Presentation on theme: "Even More About Bargains... Contracts – 1.24.2011 Prof. Merges."— Presentation transcript:
Even More About Bargains... Contracts – 1.24.2011 Prof. Merges
Bargain vs. Performance The bargain or exchange –May be “promise for promise”, or –Promise for an action, i.e., performance
Promise for promise X promises to work for Y for one year Y promises to pay X monthly
Promise for performance X says, “if you carry this package to the UPS office I will give you $10.00 The promisor bargains for an action, seeks an action to “close the bargain” or exchange Unilateral K
Performance Often separate in time from the promise Bilateral K: The return promise may be for a performance far in the future In a bilateral K, a return promise binds the parties.
When is performance required? X promises to work for Y for a year, conditioned on Y’s payment to X at the end of each month Y misses two months’ payments X is not required to work the next month
Rights and duties Under the K, X has the right to receive payment for his work And Y has a duty to pay After Y’s non-payment, X’s duty is suspended, perhaps at an end
Wesley Newcomb Hohfeld. Fundamental Legal Conceptions, As Applied in Judicial Reasoning and Other Legal Essays. Yale University Press, New Haven, 1923.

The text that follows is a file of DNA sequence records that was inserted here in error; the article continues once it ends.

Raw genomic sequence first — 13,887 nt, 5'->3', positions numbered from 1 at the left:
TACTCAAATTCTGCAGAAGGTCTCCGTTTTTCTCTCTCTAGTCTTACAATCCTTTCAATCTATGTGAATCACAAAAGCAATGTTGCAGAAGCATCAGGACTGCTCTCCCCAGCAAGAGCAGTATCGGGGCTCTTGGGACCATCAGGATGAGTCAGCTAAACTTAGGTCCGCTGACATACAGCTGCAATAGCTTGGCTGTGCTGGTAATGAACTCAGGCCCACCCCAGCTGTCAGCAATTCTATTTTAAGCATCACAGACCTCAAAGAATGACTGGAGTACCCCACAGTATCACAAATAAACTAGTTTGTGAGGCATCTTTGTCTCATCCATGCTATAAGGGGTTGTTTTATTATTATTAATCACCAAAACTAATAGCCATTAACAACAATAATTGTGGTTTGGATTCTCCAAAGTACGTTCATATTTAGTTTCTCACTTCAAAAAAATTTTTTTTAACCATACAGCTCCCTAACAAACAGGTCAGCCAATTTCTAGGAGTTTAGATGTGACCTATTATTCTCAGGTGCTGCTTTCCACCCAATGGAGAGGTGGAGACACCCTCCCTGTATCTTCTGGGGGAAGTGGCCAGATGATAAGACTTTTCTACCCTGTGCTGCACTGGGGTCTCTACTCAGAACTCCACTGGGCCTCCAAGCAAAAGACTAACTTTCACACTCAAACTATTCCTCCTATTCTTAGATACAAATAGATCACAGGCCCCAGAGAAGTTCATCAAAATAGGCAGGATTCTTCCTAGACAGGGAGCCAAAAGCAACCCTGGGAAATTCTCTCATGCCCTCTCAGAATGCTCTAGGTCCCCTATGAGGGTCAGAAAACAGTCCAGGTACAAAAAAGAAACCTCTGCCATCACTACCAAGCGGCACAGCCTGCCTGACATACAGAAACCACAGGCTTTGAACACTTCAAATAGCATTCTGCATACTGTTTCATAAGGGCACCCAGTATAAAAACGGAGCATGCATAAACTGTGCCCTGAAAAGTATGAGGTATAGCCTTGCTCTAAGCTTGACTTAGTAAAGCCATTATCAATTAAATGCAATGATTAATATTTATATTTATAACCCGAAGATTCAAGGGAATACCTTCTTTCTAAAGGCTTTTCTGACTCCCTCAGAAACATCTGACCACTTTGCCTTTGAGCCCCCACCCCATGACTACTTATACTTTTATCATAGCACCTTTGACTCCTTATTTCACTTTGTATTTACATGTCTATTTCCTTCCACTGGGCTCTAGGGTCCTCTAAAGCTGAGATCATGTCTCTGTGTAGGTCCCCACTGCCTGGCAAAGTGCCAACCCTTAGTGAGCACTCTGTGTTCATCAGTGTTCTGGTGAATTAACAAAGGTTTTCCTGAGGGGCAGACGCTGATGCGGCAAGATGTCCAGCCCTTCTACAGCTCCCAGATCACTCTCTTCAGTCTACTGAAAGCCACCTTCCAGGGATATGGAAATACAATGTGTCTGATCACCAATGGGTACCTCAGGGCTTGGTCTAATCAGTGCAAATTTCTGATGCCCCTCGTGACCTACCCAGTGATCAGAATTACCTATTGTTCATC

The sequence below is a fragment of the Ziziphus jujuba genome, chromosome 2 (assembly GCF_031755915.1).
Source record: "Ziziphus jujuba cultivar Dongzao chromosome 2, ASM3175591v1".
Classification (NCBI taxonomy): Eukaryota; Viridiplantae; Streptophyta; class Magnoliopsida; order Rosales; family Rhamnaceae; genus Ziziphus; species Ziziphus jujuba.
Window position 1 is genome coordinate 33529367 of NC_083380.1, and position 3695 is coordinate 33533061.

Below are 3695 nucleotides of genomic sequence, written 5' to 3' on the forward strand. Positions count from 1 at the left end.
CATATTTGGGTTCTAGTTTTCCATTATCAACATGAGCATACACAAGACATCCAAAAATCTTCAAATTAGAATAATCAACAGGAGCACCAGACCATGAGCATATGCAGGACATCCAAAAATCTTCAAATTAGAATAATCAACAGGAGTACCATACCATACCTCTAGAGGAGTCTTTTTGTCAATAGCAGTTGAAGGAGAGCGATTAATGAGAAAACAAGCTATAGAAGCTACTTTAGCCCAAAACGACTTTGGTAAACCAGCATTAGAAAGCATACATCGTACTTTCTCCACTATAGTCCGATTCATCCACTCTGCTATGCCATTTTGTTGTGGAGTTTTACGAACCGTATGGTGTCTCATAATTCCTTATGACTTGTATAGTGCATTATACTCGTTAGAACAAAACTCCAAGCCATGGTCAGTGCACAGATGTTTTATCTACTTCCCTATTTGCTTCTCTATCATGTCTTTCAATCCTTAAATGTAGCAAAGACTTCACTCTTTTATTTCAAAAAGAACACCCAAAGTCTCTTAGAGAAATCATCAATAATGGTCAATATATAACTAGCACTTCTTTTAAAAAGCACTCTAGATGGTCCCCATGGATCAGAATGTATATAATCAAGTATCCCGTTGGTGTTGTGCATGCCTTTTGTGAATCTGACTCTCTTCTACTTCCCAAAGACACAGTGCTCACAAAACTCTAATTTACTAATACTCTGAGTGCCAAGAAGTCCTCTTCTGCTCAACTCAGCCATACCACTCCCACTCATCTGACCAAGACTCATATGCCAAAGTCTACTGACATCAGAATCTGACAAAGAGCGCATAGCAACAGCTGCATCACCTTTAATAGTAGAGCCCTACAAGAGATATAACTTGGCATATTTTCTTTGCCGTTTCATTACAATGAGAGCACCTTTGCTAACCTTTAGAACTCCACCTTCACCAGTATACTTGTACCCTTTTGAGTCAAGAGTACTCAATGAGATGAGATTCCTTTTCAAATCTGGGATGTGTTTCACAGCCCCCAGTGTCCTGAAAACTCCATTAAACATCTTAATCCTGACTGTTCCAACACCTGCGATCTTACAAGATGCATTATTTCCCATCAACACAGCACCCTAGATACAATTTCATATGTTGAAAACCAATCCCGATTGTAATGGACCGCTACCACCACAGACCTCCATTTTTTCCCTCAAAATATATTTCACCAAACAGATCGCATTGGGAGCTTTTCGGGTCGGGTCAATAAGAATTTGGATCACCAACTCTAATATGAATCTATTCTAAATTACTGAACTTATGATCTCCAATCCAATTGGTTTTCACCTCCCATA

Strong v. Sheffield Procedural History Trial court: judgment for P; General term reversed
Strong v. Sheffield Promissory Note? General Term?
Strong v. Sheffield Promissory Note? General Term? –Maker or endorser –Payee
Facts P, Benjamin Strong, sold a business to Rard Sheffield, his niece’s husband “Later,” Rard’s debt was embodied in a promissory note, or a “demand note” This converted the contractual debt from Rard to B. Strong into a negotiable instrument -- due on demand to the note’s holder
“The contract between the maker or endorser of a promissory note forms no exception” to this general rule
Why is there a “no inquiry into consideration” rule for promissory notes?
Negotiable Instruments – Quick Summary Before the UCC, “negotiable instrument” was generally viewed as synonymous with negotiable paper or bills and notes. “Simple forms of contract long recognized in the world's commerce and governed by the law merchant." 1 Joseph F. Randolph, A Treatise on the Law of Commercial Paper § 1, at 1 (2d ed. 1899).
"Defined most broadly, commercial paper refers to any writing embodying rights that are customarily conveyed by transferring the writing....” Richard E. Speidel, Negotiable Instruments and Check Collection in a Nutshell 1 (4th ed. 1993).
Consideration and commercial paper “The law governing commercial paper precludes an inquiry into the consideration as against bona fide holders for value before maturity....”
Why? “A large subset of commercial paper consists of such writings that are negotiable, which means that the law enables a transferee to acquire the embodied rights free of claims and defenses against the transferor." Richard E. Speidel, Negotiable Instruments and Check Collection in a Nutshell 1 (4th ed. 1993).
commercial paper. 1. An instrument, other than cash, for the payment of money. Commercial paper -- typically existing in the form of a draft (such as a check) or a note (such as a certificate of deposit) -- is governed by Article 3 of the UCC.
Credit and economic activity, growth Negotiability allows merchants to get their cash faster, buy new inventory faster, sell more goods – all of which increases the velocity of economic activity